Chamblee54

Mark Twain Double Feature

Posted in History, Library of Congress by chamblee54 on May 26, 2020


In honor of the National Day of Prayer , Chamblee54 presents two reruns, both based on the words of Mark Twain. Pictures are from The Library of Congress.

One hundred and fifteen years ago, the United States was involved in a war, that did not want to end. This conflict was in the Philippines. Although there had been an official end to the war, guerrillas continued to fight the Americans. The war was a nasty affair, with many atrocities.

The War against the Philippine people was a souvenir of the Spanish American War. There had been a rebellion against Spanish rule in the islands. After the American forces routed the Spanish, the rebellion shifted to the American occupiers. It was a war stumbled into, and difficult to end.

Mark Twain was horrified. He wrote a story, The War Prayer. As Lew Rockwell tells the tale

“Twain wrote The War Prayer during the US war on the Philippines. It was submitted for publication, but on March 22, 1905, Harper’s Bazaar rejected it as “not quite suited to a woman’s magazine.” Eight days later, Twain wrote to his friend Dan Beard, to whom he had read the story,
“I don’t think the prayer will be published in my time. None but the dead are permitted to tell the truth.” Because he had an exclusive contract with Harper & Brothers, Mark Twain could not publish “The War Prayer” elsewhere and it remained unpublished until 1923.”
HT to David Crosby and his autobiography, “Since Then“. A book report is forthcoming.

Getting back to “A War Prayer“, the story starts in a church. A war has started, and is popular. The troops leave for glory the next day. The preacher has an emotional prayer to send them on their way. Unknown to the minister, there is a visitor.
“An aged stranger entered and moved with slow and noiseless step up the main aisle, his eyes fixed upon the minister, his long body clothed in a robe that reached to his feet, his head bare, his white hair descending in a frothy cataract to his shoulders, his seamy face unnaturally pale, pale even to ghastliness. With all eyes following him and wondering, he made his silent way; without pausing, he ascended to the preacher’s side and stood there, waiting.
With shut lids the preacher, unconscious of his presence, continued his moving prayer, and at last finished it with the words, uttered in fervent appeal,” Bless our arms, grant us the victory, O Lord our God, Father and Protector of our land and flag!”

The stranger motioned to the preacher to step aside. The stranger stepped into the pulpit, and claimed to have a message for the worshipers, sent directly from G-d. The preacher’s message was for support in time of war, and implied that G-d and the preacher support the same side in this conflict. There is an unspoken part to a prayer like this. This unspoken part was what the stranger was going to put into words.

“”O Lord our Father, our young patriots, idols of our hearts, go forth to battle – be Thou near them! With them, in spirit, we also go forth from the sweet peace of our beloved firesides to smite the foe.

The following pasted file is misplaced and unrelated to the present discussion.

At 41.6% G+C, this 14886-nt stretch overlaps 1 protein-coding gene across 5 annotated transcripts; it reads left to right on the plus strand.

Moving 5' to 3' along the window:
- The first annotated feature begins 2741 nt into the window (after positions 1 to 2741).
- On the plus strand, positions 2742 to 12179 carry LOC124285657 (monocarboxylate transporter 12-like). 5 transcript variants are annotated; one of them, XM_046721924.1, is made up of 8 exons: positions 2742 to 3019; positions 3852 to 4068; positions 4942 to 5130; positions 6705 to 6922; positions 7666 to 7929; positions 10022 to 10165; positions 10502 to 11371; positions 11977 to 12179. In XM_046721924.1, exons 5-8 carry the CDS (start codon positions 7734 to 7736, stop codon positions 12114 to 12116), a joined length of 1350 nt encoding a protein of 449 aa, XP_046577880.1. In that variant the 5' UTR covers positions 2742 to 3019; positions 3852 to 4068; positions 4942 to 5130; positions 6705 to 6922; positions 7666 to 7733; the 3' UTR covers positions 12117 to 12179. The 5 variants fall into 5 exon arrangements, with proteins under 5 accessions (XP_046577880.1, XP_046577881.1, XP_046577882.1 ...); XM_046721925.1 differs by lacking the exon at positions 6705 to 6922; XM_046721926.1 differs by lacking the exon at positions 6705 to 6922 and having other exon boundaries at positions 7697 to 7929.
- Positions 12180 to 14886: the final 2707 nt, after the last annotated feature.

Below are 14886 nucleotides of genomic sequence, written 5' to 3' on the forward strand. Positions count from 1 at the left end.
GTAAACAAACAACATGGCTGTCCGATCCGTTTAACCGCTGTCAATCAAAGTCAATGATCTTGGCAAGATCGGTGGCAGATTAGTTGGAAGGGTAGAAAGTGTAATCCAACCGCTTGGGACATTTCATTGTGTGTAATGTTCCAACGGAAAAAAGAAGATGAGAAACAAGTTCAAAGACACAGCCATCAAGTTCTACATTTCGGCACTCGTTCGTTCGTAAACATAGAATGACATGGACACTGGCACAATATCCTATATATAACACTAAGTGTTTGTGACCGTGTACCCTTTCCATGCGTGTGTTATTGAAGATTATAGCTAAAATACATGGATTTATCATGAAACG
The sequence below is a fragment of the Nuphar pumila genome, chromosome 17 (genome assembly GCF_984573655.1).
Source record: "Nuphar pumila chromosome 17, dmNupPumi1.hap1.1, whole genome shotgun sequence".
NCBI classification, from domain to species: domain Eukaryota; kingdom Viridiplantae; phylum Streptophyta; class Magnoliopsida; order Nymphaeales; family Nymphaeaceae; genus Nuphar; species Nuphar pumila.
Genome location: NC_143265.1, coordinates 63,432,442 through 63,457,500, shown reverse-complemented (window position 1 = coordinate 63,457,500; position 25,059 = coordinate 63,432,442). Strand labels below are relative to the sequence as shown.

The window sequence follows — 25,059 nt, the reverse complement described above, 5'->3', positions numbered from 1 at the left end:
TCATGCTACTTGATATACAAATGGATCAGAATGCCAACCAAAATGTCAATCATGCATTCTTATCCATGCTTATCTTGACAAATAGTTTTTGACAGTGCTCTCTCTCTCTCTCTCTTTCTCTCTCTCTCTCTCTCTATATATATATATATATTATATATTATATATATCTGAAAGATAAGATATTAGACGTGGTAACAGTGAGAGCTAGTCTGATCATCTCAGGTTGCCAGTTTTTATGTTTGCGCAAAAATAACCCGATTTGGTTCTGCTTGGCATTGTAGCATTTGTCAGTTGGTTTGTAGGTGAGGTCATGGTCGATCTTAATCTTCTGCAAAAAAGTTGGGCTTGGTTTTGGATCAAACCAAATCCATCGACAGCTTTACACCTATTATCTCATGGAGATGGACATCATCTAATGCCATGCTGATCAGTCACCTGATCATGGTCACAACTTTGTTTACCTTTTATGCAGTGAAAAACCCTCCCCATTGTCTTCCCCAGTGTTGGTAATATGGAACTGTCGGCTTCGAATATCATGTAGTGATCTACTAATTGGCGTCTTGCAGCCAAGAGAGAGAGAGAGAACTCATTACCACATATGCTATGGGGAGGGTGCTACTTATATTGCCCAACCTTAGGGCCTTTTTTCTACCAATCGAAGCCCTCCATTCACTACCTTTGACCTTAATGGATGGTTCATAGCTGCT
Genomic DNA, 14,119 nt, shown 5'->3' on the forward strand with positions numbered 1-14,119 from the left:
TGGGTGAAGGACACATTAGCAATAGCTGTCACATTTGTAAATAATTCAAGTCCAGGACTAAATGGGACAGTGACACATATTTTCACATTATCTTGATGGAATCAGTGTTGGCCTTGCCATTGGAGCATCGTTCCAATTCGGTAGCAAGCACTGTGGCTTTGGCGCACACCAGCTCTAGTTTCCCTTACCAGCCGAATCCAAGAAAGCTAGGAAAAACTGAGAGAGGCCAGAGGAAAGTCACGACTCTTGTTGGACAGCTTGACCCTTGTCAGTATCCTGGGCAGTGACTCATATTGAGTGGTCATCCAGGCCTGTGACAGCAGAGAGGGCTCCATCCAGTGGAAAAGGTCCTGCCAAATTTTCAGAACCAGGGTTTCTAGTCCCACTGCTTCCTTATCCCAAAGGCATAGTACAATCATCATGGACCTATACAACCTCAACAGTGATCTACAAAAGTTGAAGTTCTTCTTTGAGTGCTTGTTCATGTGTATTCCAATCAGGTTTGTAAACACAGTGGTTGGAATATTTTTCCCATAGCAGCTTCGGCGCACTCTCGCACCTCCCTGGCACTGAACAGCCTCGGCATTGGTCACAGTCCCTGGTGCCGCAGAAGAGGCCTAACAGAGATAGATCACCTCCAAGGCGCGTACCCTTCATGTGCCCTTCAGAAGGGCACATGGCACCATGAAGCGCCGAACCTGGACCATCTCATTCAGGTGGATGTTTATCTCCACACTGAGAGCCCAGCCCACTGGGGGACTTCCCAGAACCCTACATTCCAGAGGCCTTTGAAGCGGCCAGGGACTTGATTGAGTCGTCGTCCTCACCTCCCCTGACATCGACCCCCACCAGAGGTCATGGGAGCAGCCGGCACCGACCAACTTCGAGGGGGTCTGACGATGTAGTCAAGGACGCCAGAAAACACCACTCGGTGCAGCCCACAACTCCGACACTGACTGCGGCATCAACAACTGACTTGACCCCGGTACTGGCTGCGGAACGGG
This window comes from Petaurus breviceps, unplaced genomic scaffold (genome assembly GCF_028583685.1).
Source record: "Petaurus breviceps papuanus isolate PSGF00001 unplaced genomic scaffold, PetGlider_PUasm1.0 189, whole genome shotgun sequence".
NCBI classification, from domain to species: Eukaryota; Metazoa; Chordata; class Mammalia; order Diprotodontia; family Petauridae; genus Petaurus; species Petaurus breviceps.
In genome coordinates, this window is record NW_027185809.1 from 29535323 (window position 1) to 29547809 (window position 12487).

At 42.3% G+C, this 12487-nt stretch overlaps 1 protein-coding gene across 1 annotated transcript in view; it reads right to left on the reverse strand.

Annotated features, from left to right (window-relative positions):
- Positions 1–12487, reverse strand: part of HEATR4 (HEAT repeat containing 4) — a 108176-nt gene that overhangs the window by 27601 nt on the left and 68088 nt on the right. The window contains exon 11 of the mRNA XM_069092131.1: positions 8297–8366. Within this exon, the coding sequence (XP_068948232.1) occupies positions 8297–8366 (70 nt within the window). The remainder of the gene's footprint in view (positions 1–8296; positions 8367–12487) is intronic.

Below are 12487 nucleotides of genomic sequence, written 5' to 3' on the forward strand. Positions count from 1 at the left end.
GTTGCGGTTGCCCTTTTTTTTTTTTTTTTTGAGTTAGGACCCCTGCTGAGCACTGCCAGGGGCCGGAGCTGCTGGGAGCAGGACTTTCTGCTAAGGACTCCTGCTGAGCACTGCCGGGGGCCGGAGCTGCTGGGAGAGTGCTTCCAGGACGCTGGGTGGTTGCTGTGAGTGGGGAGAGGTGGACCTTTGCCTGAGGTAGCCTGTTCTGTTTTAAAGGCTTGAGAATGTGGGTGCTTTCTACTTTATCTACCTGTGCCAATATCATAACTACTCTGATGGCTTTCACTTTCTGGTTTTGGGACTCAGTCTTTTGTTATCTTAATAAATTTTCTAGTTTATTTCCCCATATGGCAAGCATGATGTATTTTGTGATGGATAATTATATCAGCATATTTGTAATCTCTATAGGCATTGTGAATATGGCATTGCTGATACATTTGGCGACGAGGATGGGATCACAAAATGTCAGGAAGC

O Lord our God, help us to tear their soldiers to bloody shreds with our shells; help us to cover their smiling fields with the pale forms of their patriot dead; help us to drown the thunder of the guns with the shrieks of their wounded, writhing in pain; help us to lay waste their humble homes with a hurricane of fire; help us to wring the hearts of their unoffending widows with unavailing grief; help us to turn them out roofless with their little children to wander unfriended the wastes of their desolated land in rags and hunger and thirst, sports of the sun flames of summer and the icy winds of winter, broken in spirit, worn with travail, imploring Thee for the refuge of the grave and denied it-
for our sakes who adore Thee, Lord, blast their hopes, blight their lives, protract their bitter pilgrimage, make heavy their steps, water their way with their tears, stain the white snow with the blood of their wounded feet!

We ask it, in the spirit of love, of Him Who is the Source of Love, and Who is ever-faithful refuge and friend of all that are sore beset and seek His aid with humble and contrite hearts. Amen.”


Mark Twain wrote a lot during the American Genocide in the Philippines. Many of his words could apply today. War has gotten more high tech…for our side…, but the bottom line is the same. No matter how fancy the weapons get, the casualties are just as dead. And the investors make money.

Mine eyes have seen the orgy of the launching of the Sword;
He is searching out the hoardings where the stranger’s wealth is stored;
He hath loosed his fateful lightnings, and with woe and death has scored;
His lust is marching on.

I have seen him in the watch-fires of a hundred circling camps;
They have builded him an altar in the Eastern dews and damps;
I have read his doomful mission by the dim and flaring lamps —
His night is marching on.

I have read his bandit gospel writ in burnished rows of steel:
“As ye deal with my pretensions, so with you my wrath shall deal;
Let the faithless son of Freedom crush the patriot with his heel;
Lo, Greed is marching on!”

We have legalized the strumpet and are guarding her retreat;
Greed is seeking out commercial souls before his judgement seat;
O, be swift, ye clods, to answer him! be jubilant my feet!
Our g-d is marching on!

In a sordid slime harmonious Greed was born in yonder ditch,
With a longing in his bosom — and for others’ goods an itch.
As Christ died to make men holy, let men die to make us rich —
Our g-d is marching on.

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